Tuesday, 3 January 2012

Spongata - An Italian Minced Pie in Georgian London

A slice of spongata made from Jarrin's 1820 recipe
Every Christmas for the past 25 years, I have made spongata from a recipe published in 1820 by one of my favourite cookery authors, the Italian confectioner Giuliamo Jarrin. This delicious peppery honey cake is still made at Christmas in villages and towns throughout Emilia Romagna, Jarrin's native region. Indeed, just about every family have their own recipe, as do the professional pastry shops. All keep their own specific methods and ingredients as proudly guarded secrets. This interesting celebration cake is sometimes compared to the English mince pie, though in reality it is much more closely related to the better known Italian confections panpepato and panforte. Though unlike these celebrated cakes, spongata has a thin coating of crisp pastry.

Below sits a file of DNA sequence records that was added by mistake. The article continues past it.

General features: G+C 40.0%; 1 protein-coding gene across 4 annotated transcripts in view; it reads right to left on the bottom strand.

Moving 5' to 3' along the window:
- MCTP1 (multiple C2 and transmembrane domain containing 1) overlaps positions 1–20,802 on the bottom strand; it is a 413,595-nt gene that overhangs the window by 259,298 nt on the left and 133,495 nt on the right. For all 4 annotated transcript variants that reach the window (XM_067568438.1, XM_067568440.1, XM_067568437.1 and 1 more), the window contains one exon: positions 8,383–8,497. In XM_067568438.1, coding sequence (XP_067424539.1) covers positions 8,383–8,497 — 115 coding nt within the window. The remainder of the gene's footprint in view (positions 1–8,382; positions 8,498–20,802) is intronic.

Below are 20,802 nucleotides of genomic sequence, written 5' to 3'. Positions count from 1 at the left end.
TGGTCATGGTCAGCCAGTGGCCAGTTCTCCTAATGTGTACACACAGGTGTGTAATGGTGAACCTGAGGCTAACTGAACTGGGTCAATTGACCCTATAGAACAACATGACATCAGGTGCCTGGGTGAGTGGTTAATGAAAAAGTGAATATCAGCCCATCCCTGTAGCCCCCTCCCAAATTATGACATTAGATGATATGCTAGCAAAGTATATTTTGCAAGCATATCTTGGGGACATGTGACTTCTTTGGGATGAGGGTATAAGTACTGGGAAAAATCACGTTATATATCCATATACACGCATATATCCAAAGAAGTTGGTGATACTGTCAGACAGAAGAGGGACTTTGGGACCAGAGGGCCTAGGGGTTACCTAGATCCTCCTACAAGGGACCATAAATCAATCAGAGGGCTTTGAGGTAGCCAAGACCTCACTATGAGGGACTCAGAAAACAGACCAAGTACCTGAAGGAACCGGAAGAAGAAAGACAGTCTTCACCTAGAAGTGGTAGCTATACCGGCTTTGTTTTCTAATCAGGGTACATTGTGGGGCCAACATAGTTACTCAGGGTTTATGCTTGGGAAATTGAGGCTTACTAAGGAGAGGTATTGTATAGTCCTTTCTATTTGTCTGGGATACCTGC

Jarrin was born in the town of Colorno near Parma in 1784. After working in Paris for a while during the reign of Napoleon, he came to London in 1817, where he lived for the rest of his life, running various confectionery establishments in the West End until his death in 1848. He even anglicised his name to William. Jarrin's book The Italian Confectioner, which he wrote in English, was first published in London in 1820. It is by far the most important work on confectionery published in Europe at this period and offers a wonderful insight into the techniques and processes used by the professionals. Sadly, it is hardly known in Italy. Though I don't suppose many contemporary cooks and chefs in England are aware of this seminal work on dessert foods either. Unfortunately there is no modern printed edition of Jarrin's book, but the good news is that the third edition of 1827 is now available on Google books (link at end of this posting).